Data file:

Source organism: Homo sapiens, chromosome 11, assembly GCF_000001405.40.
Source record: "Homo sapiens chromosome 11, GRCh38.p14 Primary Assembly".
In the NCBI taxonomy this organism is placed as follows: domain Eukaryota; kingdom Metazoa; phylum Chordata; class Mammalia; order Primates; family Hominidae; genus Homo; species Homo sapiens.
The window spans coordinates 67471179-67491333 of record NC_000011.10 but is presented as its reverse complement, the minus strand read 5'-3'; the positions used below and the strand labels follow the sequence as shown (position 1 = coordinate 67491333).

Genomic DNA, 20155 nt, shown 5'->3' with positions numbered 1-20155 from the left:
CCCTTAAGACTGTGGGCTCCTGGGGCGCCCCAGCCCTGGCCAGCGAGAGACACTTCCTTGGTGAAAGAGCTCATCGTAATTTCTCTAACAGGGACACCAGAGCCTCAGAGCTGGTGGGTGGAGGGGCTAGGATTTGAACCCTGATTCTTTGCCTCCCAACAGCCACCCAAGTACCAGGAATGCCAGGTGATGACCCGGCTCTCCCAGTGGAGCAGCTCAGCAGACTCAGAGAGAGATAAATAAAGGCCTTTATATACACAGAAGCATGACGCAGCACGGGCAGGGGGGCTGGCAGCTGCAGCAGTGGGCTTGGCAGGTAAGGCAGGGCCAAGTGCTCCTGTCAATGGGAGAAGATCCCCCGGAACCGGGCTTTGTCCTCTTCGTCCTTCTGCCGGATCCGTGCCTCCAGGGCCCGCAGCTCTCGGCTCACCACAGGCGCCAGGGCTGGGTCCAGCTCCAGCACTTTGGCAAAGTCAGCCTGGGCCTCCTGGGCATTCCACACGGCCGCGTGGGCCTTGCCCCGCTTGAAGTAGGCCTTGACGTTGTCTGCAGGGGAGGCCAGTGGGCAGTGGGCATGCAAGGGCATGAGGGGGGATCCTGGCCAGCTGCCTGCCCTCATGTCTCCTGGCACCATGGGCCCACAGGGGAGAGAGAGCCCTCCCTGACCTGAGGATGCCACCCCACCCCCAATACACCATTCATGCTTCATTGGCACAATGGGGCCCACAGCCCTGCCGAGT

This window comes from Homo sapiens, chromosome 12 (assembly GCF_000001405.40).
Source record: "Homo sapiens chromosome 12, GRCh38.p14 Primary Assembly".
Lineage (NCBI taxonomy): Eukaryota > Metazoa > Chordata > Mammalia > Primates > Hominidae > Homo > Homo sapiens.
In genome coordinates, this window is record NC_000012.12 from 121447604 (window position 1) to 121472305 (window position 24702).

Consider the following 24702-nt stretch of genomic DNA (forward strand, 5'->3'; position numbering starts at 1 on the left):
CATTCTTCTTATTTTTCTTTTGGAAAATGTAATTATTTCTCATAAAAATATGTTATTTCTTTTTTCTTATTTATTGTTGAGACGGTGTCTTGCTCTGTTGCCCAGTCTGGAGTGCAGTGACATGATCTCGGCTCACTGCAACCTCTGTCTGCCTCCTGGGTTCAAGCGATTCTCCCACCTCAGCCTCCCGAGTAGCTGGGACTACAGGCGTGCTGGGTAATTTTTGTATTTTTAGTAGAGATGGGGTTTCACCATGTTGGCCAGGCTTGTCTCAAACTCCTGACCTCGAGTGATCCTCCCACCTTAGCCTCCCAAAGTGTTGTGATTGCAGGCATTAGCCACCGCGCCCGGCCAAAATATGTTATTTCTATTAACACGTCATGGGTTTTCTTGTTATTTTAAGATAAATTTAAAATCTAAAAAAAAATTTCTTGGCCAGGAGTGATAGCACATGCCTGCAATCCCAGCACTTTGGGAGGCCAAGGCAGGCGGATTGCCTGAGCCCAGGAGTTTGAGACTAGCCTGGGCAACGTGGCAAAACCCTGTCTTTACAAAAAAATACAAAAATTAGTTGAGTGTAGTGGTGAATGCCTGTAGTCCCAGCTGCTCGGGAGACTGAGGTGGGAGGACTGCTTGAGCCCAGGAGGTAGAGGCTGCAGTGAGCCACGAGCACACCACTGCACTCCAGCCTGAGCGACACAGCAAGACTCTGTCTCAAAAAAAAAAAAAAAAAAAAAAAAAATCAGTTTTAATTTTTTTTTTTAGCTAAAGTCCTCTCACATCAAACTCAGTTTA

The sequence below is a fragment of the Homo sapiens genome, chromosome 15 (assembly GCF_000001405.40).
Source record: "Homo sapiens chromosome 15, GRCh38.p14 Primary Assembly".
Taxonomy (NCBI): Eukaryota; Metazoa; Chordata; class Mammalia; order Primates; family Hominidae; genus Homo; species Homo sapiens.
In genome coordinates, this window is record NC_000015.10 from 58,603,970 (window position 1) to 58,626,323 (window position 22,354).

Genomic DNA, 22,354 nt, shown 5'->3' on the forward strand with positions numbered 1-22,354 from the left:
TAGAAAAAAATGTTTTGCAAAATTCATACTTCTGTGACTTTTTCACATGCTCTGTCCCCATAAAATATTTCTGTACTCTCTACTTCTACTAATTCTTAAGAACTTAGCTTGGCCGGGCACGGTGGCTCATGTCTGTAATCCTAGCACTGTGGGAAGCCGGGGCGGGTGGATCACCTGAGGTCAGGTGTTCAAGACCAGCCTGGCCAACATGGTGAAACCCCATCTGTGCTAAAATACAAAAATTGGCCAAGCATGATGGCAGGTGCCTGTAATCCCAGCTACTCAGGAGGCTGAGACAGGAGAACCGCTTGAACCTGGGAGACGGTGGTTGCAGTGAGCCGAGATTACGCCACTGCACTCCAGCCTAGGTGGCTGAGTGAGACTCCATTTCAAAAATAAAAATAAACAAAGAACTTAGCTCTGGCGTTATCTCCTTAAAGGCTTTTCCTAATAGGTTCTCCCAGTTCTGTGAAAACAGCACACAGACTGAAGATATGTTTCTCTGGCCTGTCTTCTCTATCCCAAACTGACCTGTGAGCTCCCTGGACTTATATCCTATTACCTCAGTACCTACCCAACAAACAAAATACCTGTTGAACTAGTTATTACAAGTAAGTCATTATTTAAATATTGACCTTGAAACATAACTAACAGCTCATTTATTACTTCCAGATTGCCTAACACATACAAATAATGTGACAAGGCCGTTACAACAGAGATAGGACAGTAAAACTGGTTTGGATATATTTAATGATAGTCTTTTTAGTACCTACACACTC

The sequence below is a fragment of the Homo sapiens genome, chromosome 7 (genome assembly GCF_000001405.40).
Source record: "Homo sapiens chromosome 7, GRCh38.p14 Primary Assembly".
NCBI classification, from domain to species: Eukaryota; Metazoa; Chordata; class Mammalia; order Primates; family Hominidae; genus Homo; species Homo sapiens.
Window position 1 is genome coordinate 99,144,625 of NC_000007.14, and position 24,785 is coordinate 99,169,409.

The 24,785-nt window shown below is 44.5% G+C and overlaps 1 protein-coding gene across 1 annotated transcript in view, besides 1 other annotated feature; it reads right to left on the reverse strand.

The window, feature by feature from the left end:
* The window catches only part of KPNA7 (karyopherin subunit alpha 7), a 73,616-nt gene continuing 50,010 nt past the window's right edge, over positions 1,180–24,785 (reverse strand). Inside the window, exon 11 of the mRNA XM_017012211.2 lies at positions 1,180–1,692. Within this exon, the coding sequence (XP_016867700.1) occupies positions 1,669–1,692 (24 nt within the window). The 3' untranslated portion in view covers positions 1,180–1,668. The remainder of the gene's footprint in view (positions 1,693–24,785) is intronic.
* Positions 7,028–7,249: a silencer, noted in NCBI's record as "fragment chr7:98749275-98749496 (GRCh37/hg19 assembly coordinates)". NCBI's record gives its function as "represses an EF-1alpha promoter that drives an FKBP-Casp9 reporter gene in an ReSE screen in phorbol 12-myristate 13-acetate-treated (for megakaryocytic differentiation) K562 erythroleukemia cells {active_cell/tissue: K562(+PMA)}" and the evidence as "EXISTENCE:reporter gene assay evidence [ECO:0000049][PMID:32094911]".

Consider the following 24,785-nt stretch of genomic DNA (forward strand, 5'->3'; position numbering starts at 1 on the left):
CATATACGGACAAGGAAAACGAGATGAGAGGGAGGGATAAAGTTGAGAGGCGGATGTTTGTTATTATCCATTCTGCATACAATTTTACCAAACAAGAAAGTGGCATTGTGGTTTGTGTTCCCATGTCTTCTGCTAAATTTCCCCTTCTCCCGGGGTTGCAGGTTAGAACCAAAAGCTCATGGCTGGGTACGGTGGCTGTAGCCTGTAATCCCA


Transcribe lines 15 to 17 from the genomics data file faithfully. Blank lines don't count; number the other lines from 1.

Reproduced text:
Taxonomy (NCBI): Eukaryota; Metazoa; Chordata; class Mammalia; order Primates; family Hominidae; genus Homo; species Homo sapiens.
In genome coordinates, this window is record NC_000015.10 from 58,603,970 (window position 1) to 58,626,323 (window position 22,354).

Genomic DNA, 22,354 nt, shown 5'->3' on the forward strand with positions numbered 1-22,354 from the left: